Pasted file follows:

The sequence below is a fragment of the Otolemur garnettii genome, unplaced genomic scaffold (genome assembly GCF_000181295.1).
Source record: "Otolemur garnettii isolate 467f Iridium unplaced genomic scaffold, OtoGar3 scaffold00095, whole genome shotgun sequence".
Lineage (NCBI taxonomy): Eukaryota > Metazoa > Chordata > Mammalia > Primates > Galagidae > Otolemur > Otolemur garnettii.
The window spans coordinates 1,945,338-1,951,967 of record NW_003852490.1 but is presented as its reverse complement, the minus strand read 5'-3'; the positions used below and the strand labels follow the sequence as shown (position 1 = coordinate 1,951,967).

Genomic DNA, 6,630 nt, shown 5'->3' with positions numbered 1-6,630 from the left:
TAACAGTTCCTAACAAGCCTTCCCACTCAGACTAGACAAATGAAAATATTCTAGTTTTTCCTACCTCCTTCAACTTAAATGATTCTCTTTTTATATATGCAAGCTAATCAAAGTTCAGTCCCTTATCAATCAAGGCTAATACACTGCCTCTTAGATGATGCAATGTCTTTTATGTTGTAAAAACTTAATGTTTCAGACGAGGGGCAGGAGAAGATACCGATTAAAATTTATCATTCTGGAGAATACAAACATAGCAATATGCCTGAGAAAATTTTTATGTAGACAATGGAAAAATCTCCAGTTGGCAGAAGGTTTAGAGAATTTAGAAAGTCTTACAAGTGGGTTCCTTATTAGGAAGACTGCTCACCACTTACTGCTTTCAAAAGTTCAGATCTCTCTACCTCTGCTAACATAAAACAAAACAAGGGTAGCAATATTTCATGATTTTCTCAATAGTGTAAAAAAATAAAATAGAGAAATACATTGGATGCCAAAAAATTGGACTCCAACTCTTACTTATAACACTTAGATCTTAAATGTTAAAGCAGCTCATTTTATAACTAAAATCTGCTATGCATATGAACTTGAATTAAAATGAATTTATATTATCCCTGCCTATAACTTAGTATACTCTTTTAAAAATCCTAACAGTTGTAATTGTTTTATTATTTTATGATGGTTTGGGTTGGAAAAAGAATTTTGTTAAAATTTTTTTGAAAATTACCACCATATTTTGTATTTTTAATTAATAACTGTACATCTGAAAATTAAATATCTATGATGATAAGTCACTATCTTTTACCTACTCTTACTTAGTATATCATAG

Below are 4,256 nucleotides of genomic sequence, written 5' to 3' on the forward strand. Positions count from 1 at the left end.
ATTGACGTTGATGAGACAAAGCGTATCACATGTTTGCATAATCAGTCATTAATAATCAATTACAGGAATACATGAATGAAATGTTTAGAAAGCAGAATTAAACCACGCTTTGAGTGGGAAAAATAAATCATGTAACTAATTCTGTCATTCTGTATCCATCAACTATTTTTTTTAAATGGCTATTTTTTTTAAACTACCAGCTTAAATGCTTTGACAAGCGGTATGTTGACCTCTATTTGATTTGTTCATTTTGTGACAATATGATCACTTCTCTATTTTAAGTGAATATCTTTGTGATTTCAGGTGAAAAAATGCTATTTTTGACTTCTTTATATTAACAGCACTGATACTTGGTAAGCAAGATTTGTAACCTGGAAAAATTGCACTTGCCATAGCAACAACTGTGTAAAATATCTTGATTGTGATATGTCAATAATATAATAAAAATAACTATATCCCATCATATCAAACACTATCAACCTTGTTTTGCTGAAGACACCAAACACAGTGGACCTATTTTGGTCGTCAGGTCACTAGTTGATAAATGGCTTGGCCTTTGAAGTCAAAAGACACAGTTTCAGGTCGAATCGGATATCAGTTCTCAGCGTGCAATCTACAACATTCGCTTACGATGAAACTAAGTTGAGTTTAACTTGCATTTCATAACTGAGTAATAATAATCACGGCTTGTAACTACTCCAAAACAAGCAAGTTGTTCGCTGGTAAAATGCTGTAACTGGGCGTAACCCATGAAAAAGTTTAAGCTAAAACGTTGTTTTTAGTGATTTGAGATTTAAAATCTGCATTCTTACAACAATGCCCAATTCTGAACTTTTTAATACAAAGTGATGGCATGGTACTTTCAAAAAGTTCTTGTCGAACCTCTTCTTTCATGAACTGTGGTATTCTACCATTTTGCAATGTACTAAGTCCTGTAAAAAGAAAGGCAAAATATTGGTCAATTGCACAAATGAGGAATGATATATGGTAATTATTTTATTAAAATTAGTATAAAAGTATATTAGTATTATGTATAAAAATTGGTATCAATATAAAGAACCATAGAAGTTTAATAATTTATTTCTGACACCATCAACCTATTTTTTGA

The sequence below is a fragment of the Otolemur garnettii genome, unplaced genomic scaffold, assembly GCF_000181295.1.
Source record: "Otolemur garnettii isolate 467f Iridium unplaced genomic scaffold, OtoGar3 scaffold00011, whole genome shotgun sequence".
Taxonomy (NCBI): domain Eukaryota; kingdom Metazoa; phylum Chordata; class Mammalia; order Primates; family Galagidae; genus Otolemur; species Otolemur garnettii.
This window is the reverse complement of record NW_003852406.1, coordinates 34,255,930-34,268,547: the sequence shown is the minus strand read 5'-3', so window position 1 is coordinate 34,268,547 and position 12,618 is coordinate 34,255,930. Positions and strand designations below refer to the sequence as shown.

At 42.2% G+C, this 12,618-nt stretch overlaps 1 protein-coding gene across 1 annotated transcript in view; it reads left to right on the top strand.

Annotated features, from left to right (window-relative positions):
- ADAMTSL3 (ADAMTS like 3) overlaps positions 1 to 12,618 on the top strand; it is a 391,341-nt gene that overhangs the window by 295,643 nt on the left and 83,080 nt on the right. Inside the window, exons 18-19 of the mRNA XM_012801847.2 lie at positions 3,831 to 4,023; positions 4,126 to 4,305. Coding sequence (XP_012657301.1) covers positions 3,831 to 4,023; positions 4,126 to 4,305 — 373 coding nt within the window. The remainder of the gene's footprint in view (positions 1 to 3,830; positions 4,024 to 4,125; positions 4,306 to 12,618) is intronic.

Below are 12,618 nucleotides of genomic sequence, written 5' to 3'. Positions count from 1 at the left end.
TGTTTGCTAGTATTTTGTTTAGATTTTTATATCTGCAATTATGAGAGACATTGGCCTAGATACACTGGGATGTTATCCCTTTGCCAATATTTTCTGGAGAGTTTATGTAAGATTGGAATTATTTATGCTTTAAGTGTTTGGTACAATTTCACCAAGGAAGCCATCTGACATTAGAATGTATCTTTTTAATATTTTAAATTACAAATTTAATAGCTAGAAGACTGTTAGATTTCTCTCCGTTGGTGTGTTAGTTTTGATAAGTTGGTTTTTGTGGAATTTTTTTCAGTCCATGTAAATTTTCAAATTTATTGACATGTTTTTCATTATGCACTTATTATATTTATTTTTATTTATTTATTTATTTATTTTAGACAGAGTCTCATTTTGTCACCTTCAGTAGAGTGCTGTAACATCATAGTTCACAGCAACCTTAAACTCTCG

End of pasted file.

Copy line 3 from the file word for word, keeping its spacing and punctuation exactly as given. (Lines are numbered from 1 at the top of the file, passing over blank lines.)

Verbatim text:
Lineage (NCBI taxonomy): Eukaryota > Metazoa > Chordata > Mammalia > Primates > Galagidae > Otolemur > Otolemur garnettii.